Peter Minkoff is a lifestyle writer at Queer Voices magazine, living between Australia and Europe. Besides writing, he also worked as a freelance fashion stylist for many magazines. A true craft beer and soy latte aficionado, he loves spending his days at the beach and visiting second-hand stores on a daily basis. Follow Peter on Twitter for more tips.
With the empowerment of LGBT individuals, some of their long-time suppressed needs and desires are coming out too.
While makeup, for example, was once reserved only for women, “extravagant” rock stars and performers of the masculine gender, the beauty industry nowadays is trying hard to bridge the gender gap it once supported.
“The industry needs more creativity,” cosmetic mogul Jeffree Star claims in his great interview for “Out” magazine. “It’s time for new blood, new faces, and it’s different evolution.”
So what is this beauty industry (r)evolution we’ve been talking about?
Value of Diversity
Visibility in the beauty industry is shifting, trying to embrace new consumers – new blood and new faces. Brands attempt to be more inclusive when it comes to people of different ages, cultural backgrounds, body shapes, gender identities, and presentations.
One of the beauty brand giants, Sephora, has been among the first ones to try to support individuals during significant life transitions.
Sephoras’ Bold Beauty Classes for Confidence has tried to empower many queer individuals, offering makeup classes for non-binary and transgender people in the US.
For those on more distant locations, Sephora’s YouTube Channel now includes many great how-to videos, led by expert transgender beauty advisers, with a lot of useful application tips.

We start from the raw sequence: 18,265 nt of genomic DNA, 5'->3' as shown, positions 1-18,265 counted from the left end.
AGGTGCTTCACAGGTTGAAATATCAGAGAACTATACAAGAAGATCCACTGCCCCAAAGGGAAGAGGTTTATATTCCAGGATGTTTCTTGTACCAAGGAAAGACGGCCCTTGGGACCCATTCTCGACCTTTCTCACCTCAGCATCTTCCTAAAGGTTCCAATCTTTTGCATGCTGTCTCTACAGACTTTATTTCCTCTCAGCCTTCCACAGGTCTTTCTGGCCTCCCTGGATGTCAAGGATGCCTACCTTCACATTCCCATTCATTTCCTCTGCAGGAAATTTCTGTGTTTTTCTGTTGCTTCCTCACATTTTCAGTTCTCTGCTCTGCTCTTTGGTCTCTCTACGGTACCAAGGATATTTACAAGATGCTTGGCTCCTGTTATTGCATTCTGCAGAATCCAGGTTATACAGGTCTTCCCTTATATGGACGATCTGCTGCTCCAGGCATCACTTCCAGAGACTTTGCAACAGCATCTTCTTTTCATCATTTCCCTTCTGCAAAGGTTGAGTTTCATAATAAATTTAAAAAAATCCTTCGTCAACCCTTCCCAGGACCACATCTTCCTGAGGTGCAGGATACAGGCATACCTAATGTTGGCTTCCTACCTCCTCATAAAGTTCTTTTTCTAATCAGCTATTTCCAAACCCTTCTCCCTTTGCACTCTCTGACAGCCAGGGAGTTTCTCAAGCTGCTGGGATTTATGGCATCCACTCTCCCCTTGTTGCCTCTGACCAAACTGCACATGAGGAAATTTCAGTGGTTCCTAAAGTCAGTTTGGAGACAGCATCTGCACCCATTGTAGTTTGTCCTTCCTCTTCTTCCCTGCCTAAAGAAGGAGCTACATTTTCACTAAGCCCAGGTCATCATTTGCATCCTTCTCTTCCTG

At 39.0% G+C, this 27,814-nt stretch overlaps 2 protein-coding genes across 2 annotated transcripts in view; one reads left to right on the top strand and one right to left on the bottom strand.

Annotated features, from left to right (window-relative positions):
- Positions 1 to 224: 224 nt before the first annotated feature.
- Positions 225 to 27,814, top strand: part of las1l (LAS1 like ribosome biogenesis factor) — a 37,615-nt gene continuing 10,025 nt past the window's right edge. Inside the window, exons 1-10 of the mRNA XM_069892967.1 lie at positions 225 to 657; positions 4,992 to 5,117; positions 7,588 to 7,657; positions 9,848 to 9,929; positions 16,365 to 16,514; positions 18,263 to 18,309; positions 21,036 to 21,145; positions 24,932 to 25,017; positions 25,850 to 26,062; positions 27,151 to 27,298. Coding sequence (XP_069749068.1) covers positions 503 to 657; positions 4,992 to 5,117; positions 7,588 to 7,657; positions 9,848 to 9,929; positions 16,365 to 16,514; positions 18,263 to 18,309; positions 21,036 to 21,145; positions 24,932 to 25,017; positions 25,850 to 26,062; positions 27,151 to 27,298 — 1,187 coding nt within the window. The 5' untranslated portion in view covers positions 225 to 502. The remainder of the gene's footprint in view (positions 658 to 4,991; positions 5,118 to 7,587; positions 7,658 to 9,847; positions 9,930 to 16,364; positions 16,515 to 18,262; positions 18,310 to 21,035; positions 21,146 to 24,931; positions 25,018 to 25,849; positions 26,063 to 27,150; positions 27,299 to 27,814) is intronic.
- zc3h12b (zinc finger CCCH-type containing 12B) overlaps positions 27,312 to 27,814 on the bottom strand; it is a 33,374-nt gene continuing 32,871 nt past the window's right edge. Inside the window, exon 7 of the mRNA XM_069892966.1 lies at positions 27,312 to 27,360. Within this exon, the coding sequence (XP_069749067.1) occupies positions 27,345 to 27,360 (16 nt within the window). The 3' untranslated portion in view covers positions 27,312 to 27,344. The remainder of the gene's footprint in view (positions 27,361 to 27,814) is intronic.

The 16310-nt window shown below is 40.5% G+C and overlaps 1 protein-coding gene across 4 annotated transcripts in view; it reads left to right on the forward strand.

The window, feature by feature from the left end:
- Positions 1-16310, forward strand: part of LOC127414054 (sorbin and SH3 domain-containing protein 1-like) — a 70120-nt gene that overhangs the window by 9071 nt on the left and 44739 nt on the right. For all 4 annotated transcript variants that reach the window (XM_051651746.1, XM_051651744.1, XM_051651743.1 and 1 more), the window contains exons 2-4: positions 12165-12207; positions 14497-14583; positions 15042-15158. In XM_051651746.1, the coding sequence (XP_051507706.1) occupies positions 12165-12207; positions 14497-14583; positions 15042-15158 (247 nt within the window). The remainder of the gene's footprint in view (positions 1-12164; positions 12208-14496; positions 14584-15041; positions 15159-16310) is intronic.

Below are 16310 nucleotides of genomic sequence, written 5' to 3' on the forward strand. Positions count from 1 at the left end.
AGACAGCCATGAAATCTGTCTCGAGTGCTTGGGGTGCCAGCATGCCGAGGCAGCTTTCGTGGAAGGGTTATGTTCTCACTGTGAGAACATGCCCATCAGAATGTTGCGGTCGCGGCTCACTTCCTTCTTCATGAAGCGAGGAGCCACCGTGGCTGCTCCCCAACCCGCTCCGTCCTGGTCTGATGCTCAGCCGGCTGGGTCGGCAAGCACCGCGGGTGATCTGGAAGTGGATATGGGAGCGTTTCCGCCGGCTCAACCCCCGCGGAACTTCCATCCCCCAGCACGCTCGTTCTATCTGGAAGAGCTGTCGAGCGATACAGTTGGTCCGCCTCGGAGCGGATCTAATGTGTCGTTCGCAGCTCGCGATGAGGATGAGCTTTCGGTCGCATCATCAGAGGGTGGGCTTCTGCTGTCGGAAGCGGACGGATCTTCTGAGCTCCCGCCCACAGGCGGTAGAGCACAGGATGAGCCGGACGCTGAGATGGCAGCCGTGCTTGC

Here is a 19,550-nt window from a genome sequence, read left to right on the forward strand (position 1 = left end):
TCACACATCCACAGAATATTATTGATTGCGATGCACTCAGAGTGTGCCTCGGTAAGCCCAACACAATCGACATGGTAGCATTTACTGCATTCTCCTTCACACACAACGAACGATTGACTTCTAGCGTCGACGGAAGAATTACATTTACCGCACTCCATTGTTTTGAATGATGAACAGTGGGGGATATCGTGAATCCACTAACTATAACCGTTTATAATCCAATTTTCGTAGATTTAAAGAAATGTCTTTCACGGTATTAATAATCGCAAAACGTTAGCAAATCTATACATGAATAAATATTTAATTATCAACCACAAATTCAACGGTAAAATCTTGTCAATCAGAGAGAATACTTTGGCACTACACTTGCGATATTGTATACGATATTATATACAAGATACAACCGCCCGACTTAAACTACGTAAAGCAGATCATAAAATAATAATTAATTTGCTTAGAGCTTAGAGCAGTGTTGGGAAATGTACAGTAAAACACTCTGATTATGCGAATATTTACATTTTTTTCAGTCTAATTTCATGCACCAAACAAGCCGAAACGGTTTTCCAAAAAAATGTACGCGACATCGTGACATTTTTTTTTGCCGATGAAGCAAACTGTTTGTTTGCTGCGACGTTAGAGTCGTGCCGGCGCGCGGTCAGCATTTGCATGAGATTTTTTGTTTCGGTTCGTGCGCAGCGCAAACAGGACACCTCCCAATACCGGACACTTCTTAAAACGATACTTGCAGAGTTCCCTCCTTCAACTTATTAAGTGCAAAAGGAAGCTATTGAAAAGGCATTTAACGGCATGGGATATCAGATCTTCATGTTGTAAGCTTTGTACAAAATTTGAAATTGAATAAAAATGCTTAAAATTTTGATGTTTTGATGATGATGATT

These classes give students skin-care advice, also teaching them the best ways to cover their unwanted facial hair and skin blemishes, as well as how to accentuate the desired facial features.
With the tips coming from the real-life experience, high-quality makeup, and long clip in hair extensions, trans-gender, and non-binary persons can now easily transform their look, and let their inner colors shine whenever they desire.
Makeup Has No Gender
Even though makeup is still mostly advertised by a white, cis woman, many beauty brands, such as Milk Makeup, are trying to blur the lines with their campaigns, addressing the needs of people with fluid gender identities.
A makeup brand Fluide is founded to cater to the needs of trans and non-binary customers, creating a haven for queer people in beauty, so that they can choose and buy their makeup without any shame.
A unisex brand Jecca is keeping its offer small and simple so that it can easily be applied even by those who never touched makeup before. The products of this brand can be purchased in Walmart, for even greater convenience.
Through his collaboration with Morphe, Jeffree Star made his unique collection more accessible to the crowds, offering it at a lower price. He does his best to keep his cosmetic line close to the audience he targets – you can hardly find Androgyny eyeshadow or Blood Lust Crownhand Mirror elsewhere on the market.
However, beauty brands are not only trying to be more inclusive and diverse with their products and their campaigns, but they are showing their support to the LGBT community in other ways, too.
Elite Beauty Society is, for example, showing its support to diversity in the beauty industry, donating a share of its policies to PFLAG, It Gets Better and Trevor Project.
Beauty brands, such as Milk, Fluide, Sephora, and Urban Decay, are showing their support for empowering the community financially as well.
The brush brand Moda is donating $2 from the sale of every Rainbow Brush Kit to combat LGBT youth homelessness, starting from June 2019, whole year-round.
By standing true behind what they believe in, these companies are not only making the lives of many queer individuals easier but also building and strengthening their brands and their consumers’ loyalty.
But the beauty industry still has a long way to go when it comes to bridging the gender gap. It seems that the beauty industry has double standards when it comes to the LGBT community, as when it comes to their presentation, queer women rarely receive the same kind of attention as queer men.